15. Turin Turambar says:

    Technically, it’s still not up there. It will need 10 years more of bandwidth upgrades for a decent video quality. And what about the lag. You can’t reduce the lag, there are physical limits about that, so forget fast action or racing or fighting games.

  16. Tei says:

    I looks like a system good to play demos, and not much less…

    • Bhazor says:

      For me the issue is this.
      Computer technology and bandwidth are both increasing rapidly and in parallel but we’re arguably reaching the peak of computer game technology. Games are already incredibly expensive to produce and the gain from one generation to the next is diminishing. The fact we’re falling into gimmicks (3D tv, motion control, whatever they get the kinect to do next) is a sure sign we’re butting against limits and treading water.
      The point being in 5 years when connections are fast enough and stable enough for cloud gaming then the cheapest hardware will be capable of running it on it’s own. I mean if you’ve got the hardware for a 16+ inch screen on your laptop then why would you not already have a graphics card with it?
      An interesting idea. But I think it’s time has passed.

    • Urthman says:

      Exactly. If we’re reaching the end if the graphics upgrade cycle, then the hardware to run the best-looking games locally will be dirt cheap, and running the games locally is *always* going to look and play better than running them remotely.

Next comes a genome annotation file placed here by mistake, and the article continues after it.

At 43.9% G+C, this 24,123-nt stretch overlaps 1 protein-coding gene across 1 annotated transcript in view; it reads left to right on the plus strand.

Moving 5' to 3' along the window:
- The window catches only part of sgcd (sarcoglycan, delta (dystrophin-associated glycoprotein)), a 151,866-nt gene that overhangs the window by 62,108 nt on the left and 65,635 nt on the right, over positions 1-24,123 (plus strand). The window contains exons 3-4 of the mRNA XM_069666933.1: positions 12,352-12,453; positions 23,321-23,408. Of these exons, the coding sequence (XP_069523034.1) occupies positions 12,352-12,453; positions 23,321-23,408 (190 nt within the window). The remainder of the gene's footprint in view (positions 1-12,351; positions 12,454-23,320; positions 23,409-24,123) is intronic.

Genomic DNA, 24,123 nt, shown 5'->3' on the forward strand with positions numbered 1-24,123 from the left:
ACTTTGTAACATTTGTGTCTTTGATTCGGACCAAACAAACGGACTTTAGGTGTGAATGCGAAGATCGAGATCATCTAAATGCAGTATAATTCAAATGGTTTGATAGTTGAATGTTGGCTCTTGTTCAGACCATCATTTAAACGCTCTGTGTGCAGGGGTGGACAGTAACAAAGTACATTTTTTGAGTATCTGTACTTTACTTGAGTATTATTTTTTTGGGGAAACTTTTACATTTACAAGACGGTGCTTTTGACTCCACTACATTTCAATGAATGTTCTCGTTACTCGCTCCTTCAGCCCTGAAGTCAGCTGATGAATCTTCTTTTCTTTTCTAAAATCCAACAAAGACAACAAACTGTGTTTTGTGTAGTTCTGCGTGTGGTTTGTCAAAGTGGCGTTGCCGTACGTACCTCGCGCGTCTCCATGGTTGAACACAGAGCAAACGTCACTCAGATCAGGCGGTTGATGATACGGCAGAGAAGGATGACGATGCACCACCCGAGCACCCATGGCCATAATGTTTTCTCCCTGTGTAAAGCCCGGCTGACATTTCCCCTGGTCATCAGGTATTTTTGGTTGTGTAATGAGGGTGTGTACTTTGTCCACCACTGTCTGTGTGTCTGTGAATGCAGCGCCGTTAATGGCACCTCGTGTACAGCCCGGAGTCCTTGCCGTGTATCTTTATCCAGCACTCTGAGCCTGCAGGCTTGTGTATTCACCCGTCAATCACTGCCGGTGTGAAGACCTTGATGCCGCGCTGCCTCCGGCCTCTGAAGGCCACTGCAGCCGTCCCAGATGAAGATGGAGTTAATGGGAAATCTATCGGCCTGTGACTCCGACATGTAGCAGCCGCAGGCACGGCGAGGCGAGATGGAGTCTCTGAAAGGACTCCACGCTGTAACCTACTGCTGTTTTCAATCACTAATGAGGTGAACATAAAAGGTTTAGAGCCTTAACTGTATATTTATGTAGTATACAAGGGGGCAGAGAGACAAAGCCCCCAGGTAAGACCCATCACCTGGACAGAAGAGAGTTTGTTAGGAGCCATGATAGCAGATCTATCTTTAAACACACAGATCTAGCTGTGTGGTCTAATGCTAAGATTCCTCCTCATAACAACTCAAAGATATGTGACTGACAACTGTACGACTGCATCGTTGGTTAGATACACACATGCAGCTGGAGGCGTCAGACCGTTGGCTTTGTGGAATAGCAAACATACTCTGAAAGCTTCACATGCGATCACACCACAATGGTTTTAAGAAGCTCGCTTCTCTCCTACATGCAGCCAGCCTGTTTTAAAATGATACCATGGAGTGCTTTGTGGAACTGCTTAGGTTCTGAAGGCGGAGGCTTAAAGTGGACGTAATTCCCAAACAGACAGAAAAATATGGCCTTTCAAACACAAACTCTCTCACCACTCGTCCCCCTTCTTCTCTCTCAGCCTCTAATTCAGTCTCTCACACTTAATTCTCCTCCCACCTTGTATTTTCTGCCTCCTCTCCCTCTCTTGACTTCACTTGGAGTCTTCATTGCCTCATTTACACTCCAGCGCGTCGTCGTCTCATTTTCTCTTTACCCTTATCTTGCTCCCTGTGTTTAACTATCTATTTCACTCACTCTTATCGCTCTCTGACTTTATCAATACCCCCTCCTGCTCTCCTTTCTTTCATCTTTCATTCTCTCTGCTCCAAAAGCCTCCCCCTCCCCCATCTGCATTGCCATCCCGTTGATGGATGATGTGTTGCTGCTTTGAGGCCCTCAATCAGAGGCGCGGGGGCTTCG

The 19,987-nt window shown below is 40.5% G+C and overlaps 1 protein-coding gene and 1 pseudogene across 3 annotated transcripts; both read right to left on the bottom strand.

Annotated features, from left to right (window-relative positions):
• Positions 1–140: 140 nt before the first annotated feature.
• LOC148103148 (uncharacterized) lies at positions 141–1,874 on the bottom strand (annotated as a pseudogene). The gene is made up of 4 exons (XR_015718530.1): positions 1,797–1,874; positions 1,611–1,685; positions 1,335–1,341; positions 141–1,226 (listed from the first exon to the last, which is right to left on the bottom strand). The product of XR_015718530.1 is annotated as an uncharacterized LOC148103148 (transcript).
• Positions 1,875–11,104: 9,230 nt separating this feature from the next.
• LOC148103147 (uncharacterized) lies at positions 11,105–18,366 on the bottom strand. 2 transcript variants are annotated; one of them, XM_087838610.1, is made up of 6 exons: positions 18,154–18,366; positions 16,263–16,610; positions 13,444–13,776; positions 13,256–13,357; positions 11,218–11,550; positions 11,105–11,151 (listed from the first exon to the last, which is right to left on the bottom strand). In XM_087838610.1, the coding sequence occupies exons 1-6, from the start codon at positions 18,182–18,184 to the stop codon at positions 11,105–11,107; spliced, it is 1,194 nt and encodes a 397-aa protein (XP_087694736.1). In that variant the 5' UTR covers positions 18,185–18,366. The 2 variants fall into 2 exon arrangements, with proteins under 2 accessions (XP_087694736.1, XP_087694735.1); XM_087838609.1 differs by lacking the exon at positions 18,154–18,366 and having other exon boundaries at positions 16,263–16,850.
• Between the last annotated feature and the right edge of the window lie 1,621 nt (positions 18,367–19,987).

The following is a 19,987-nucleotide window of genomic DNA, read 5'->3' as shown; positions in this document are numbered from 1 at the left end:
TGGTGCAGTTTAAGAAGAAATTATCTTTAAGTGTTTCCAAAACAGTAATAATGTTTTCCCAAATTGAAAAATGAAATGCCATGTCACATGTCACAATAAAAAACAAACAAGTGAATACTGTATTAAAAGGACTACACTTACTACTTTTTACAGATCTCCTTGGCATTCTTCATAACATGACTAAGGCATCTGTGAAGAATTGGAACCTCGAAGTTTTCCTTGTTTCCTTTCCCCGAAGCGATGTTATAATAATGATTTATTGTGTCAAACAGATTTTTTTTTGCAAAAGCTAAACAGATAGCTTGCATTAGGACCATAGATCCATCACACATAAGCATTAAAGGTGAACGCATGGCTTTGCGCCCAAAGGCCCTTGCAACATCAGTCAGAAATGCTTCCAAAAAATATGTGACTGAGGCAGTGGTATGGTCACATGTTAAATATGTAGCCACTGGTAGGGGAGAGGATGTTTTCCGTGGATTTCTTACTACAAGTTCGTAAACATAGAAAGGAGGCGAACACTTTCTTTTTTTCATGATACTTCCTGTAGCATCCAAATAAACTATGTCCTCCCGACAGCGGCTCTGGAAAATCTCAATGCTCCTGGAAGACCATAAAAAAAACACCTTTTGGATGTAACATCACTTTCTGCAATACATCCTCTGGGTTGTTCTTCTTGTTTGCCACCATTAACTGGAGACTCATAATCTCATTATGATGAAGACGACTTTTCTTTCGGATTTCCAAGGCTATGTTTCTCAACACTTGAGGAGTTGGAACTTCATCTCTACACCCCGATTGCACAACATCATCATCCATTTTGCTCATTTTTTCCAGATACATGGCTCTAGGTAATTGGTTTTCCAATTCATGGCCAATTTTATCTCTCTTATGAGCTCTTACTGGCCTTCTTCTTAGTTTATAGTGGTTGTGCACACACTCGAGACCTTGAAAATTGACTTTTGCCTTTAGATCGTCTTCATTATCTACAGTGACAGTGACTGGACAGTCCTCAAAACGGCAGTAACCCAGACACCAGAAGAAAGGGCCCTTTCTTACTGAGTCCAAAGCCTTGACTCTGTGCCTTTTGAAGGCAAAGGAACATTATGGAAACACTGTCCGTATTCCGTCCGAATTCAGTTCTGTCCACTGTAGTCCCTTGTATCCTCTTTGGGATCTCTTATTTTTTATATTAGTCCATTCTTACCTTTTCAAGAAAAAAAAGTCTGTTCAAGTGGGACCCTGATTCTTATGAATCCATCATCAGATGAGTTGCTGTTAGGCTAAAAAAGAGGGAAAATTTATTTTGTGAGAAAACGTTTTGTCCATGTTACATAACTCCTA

Cloud computing makes no sense because local storage and local processing power is getting cheaper so much faster than bandwidth.

  17. abremms says:

    My biggest concern if this goes widespread is the death of modding. I know not every PC gamer gets into mods, but for me thats kinda Why I Do It. I don’t see modding happening on the cloud.

    beyond that, if they can make the technological magic happen to fix the issues with lag and fidelity, then provide the service at a reasonable price (full price for a AAA game is alright if lag and fidelity are fixed, but as it stands now… meh) then I might be willing to commit to one of these services. until then, or untill my GPU is outdated and I can’t afford an upgrade, I’ll stick with Steam.

  18. zeekthegeek says:

    No moddability = not PC gaming. Full stop

  19. Theory says:

    I would play forgettable un-moddable blockbusters (COD, Battlefield SP, the new Alice game) on these services. But I would always want my own copy of anything that I value.

    • Bhazor says:

      They’ll take my boxed copy of Planescape when they pry it from my cold dead hands.

    • ChromeBallz says:


      And my 3 copies of Baldur’s Gate 2. :>

  20. tuacker says: